Have you every listened to someone who is a terrible storyteller as they tried to summarize a movie plot or recall a life event. Perhaps they got easily distracted by insignificant side stories. Or maybe the details were disjointed and jumped around. Did they leave something important out, only to later wedge it in at the conclusion? Whatever their struggle, it assuredly had the effect of breaking your engagement with the tale.
Editors have long lists of common mistakes that they look for in writing, especially if the author is a novice. Many of the issues, such as head-hopping perspectives and info dumps, have the effect of damaging a reader’s engagement. Too much information results in boredom and distraction, while too little makes a world feel parched and uninteresting. Unorganized details cause confusion. Authors must be vigilant in rooting out such weaknesses in their writing.
You the author have spent hours wrapping your mind around the character, setting, and backstory. Your readers, however, are experiencing everything with fresh eyes. Be mindful of them and their perspective gap. The lessons to be learned are too many to be covered in a brief article, but here are some quick pointers.
In honor of all those crazy folks doing National Novel Writing Month, I present The NaNoWriMo Family Takes a Road Trip
Dad: Check out the odometer. Another 5,000 words down-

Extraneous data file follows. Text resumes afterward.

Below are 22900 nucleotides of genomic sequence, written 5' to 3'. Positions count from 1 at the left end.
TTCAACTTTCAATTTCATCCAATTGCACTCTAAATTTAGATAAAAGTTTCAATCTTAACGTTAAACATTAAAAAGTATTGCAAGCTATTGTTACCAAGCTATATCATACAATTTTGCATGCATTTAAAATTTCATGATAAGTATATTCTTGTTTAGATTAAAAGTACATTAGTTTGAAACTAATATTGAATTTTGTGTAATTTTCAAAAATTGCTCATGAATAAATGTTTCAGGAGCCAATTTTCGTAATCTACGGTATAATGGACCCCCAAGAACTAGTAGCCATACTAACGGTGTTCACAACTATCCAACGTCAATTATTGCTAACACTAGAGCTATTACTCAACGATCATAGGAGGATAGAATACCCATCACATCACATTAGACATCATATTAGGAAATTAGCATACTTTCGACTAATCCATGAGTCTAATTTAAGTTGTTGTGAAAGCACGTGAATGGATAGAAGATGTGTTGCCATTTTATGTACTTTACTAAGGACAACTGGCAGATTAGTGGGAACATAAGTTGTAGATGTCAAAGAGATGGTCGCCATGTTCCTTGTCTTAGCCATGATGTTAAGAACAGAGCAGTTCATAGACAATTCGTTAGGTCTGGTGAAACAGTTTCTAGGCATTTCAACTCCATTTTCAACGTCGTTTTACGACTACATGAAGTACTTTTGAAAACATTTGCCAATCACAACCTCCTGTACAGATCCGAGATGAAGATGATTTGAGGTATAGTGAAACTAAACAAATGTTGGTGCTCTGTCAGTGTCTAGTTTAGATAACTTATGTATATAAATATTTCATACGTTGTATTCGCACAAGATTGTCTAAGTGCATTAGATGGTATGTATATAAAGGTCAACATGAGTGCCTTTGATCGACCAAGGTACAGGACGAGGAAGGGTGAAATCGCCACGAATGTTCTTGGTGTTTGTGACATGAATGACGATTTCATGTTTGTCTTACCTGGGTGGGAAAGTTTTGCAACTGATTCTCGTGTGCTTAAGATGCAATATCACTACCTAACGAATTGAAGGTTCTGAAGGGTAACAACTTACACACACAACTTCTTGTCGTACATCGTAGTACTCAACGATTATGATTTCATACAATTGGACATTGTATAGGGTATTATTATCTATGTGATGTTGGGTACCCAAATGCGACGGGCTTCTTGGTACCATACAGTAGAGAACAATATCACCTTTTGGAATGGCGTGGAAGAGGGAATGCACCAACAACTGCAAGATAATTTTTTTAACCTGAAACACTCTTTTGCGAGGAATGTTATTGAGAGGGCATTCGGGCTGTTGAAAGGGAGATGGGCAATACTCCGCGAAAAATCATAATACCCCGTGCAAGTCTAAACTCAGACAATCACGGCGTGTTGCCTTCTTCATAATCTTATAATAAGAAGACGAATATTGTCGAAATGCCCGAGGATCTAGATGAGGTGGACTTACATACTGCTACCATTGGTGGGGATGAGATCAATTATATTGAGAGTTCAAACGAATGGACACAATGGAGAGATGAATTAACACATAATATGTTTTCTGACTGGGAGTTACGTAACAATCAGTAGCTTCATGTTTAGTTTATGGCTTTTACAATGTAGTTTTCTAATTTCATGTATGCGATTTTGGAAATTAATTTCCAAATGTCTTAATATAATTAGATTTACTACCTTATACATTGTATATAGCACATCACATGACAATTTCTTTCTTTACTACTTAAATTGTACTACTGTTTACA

Mom: LOOK OUT!
Mom: You just hit a typo.
Mom: Should we go back to help it out?
Dad: There's no time.
Mom: But what if we don't see it on the way back-
Dad: THERE'S NO TIME!
Mom: Would you PLEASE pay attention. You hit another one.
Mom: And now you've hit a grammatical mistake! Just pull over to let me drive.
Dad: No, I've got this.
Mom: At least pull over so we can use the restroom.
Dad: There's no time! Here. Use this soda bottle.
Mom: Well, would you at least hand me the map so I can plot our course?
Dad: Plotting? We'll never get there if we do that.
Kid: Are we there yet?
Dad: No! We have 35,000 more words to go, and if you keep asking, I will turn us around at the next paragraph.
Mom: Watch out ahead. Cops like to sit at this word sprint.
Kid: Susie said her mom only has 20,000 more words left.
Dad: Well, hurrah for Susie's mom. Some of us actually type words that are longer than two syllables long.
Kid: Susie said her mom's book is better than yours.
Dad: Well, you can tell Susie that now she's dying in chapter 16.